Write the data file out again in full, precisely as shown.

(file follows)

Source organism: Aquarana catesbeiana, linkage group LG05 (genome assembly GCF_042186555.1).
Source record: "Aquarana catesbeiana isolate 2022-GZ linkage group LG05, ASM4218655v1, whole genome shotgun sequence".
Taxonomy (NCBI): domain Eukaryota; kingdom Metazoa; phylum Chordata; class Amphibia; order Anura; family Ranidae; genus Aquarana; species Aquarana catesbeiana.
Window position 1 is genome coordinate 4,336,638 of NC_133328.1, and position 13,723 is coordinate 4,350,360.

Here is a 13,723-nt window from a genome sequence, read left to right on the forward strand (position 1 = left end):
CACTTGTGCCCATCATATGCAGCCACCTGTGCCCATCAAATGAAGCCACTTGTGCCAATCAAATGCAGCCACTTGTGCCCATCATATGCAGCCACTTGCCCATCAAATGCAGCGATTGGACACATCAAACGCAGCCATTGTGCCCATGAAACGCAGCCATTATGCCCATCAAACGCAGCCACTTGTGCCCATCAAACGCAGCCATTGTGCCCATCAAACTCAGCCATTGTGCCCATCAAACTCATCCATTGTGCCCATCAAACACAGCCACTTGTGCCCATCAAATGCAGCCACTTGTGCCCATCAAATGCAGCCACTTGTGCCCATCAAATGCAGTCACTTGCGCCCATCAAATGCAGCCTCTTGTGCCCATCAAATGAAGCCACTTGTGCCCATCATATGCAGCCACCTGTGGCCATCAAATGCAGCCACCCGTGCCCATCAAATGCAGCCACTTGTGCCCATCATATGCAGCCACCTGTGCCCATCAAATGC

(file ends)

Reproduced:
Source organism: Aquarana catesbeiana, linkage group LG05 (genome assembly GCF_042186555.1).
Source record: "Aquarana catesbeiana isolate 2022-GZ linkage group LG05, ASM4218655v1, whole genome shotgun sequence".
Taxonomy (NCBI): domain Eukaryota; kingdom Metazoa; phylum Chordata; class Amphibia; order Anura; family Ranidae; genus Aquarana; species Aquarana catesbeiana.
Window position 1 is genome coordinate 4,336,638 of NC_133328.1, and position 13,723 is coordinate 4,350,360.

Here is a 13,723-nt window from a genome sequence, read left to right on the forward strand (position 1 = left end):
CACTTGTGCCCATCATATGCAGCCACCTGTGCCCATCAAATGAAGCCACTTGTGCCAATCAAATGCAGCCACTTGTGCCCATCATATGCAGCCACTTGCCCATCAAATGCAGCGATTGGACACATCAAACGCAGCCATTGTGCCCATGAAACGCAGCCATTATGCCCATCAAACGCAGCCACTTGTGCCCATCAAACGCAGCCATTGTGCCCATCAAACTCAGCCATTGTGCCCATCAAACTCATCCATTGTGCCCATCAAACACAGCCACTTGTGCCCATCAAATGCAGCCACTTGTGCCCATCAAATGCAGCCACTTGTGCCCATCAAATGCAGTCACTTGCGCCCATCAAATGCAGCCTCTTGTGCCCATCAAATGAAGCCACTTGTGCCCATCATATGCAGCCACCTGTGGCCATCAAATGCAGCCACCCGTGCCCATCAAATGCAGCCACTTGTGCCCATCATATGCAGCCACCTGTGCCCATCAAATGC